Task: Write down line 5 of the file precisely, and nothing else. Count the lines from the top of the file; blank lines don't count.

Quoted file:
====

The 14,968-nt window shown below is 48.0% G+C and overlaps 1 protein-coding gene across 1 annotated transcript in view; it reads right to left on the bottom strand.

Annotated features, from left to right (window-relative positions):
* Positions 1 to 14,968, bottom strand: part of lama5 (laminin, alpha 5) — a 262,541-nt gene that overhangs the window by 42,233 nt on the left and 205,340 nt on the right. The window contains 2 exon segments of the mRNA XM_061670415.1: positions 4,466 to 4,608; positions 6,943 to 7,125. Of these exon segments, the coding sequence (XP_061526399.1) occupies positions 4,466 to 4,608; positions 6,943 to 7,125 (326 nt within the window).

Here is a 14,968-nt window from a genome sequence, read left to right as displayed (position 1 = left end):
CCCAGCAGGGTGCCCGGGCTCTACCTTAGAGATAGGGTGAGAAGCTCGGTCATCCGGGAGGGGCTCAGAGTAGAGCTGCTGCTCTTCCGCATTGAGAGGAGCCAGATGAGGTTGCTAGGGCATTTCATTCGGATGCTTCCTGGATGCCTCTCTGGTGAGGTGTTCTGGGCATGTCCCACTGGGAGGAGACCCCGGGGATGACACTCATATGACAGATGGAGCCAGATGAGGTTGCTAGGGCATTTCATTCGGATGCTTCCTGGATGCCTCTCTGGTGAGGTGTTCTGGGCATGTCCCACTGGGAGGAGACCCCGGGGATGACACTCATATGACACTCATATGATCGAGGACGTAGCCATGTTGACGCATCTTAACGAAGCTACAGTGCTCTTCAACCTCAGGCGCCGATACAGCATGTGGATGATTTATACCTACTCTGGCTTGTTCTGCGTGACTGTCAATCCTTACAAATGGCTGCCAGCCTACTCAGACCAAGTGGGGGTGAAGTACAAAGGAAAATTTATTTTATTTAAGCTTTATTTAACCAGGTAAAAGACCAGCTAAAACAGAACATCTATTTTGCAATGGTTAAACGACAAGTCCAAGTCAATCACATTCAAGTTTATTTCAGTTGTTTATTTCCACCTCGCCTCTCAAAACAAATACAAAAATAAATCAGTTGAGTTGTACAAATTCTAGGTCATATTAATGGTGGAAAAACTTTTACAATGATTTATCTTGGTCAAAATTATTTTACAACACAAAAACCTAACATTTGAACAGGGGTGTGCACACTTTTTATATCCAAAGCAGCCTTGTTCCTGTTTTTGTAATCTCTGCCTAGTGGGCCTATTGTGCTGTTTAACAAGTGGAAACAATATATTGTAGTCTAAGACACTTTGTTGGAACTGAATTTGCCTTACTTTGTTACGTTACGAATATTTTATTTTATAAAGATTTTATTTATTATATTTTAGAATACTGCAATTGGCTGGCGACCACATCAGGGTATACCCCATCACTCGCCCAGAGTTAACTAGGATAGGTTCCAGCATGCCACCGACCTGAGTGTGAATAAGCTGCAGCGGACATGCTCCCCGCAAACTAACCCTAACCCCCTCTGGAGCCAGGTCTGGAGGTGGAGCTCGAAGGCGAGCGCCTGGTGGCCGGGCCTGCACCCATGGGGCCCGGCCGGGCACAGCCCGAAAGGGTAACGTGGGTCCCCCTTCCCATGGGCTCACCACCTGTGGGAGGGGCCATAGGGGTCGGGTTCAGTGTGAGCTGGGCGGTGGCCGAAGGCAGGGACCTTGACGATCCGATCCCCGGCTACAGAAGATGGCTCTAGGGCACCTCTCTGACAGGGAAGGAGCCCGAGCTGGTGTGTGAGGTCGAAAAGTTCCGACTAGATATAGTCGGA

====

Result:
CCCAGCAGGGTGCCCGGGCTCTACCTTAGAGATAGGGTGAGAAGCTCGGTCATCCGGGAGGGGCTCAGAGTAGAGCTGCTGCTCTTCCGCATTGAGAGGAGCCAGATGAGGTTGCTAGGGCATTTCATTCGGATGCTTCCTGGATGCCTCTCTGGTGAGGTGTTCTGGGCATGTCCCACTGGGAGGAGACCCCGGGGATGACACTCATATGACAGATGGAGCCAGATGAGGTTGCTAGGGCATTTCATTCGGATGCTTCCTGGATGCCTCTCTGGTGAGGTGTTCTGGGCATGTCCCACTGGGAGGAGACCCCGGGGATGACACTCATATGACACTCATATGATCGAGGACGTAGCCATGTTGACGCATCTTAACGAAGCTACAGTGCTCTTCAACCTCAGGCGCCGATACAGCATGTGGATGATTTATACCTACTCTGGCTTGTTCTGCGTGACTGTCAATCCTTACAAATGGCTGCCAGCCTACTCAGACCAAGTGGGGGTGAAGTACAAAGGAAAATTTATTTTATTTAAGCTTTATTTAACCAGGTAAAAGACCAGCTAAAACAGAACATCTATTTTGCAATGGTTAAACGACAAGTCCAAGTCAATCACATTCAAGTTTATTTCAGTTGTTTATTTCCACCTCGCCTCTCAAAACAAATACAAAAATAAATCAGTTGAGTTGTACAAATTCTAGGTCATATTAATGGTGGAAAAACTTTTACAATGATTTATCTTGGTCAAAATTATTTTACAACACAAAAACCTAACATTTGAACAGGGGTGTGCACACTTTTTATATCCAAAGCAGCCTTGTTCCTGTTTTTGTAATCTCTGCCTAGTGGGCCTATTGTGCTGTTTAACAAGTGGAAACAATATATTGTAGTCTAAGACACTTTGTTGGAACTGAATTTGCCTTACTTTGTTACGTTACGAATATTTTATTTTATAAAGATTTTATTTATTATATTTTAGAATACTGCAATTGGCTGGCGACCACATCAGGGTATACCCCATCACTCGCCCAGAGTTAACTAGGATAGGTTCCAGCATGCCACCGACCTGAGTGTGAATAAGCTGCAGCGGACATGCTCCCCGCAAACTAACCCTAACCCCCTCTGGAGCCAGGTCTGGAGGTGGAGCTCGAAGGCGAGCGCCTGGTGGCCGGGCCTGCACCCATGGGGCCCGGCCGGGCACAGCCCGAAAGGGTAACGTGGGTCCCCCTTCCCATGGGCTCACCACCTGTGGGAGGGGCCATAGGGGTCGGGTTCAGTGTGAGCTGGGCGGTGGCCGAAGGCAGGGACCTTGACGATCCGATCCCCGGCTACAGAAGATGGCTCTAGGGCACCTCTCTGACAGGGAAGGAGCCCGAGCTGGTGTGTGAGGTCGAAAAGTTCCGACTAGATATAGTCGGA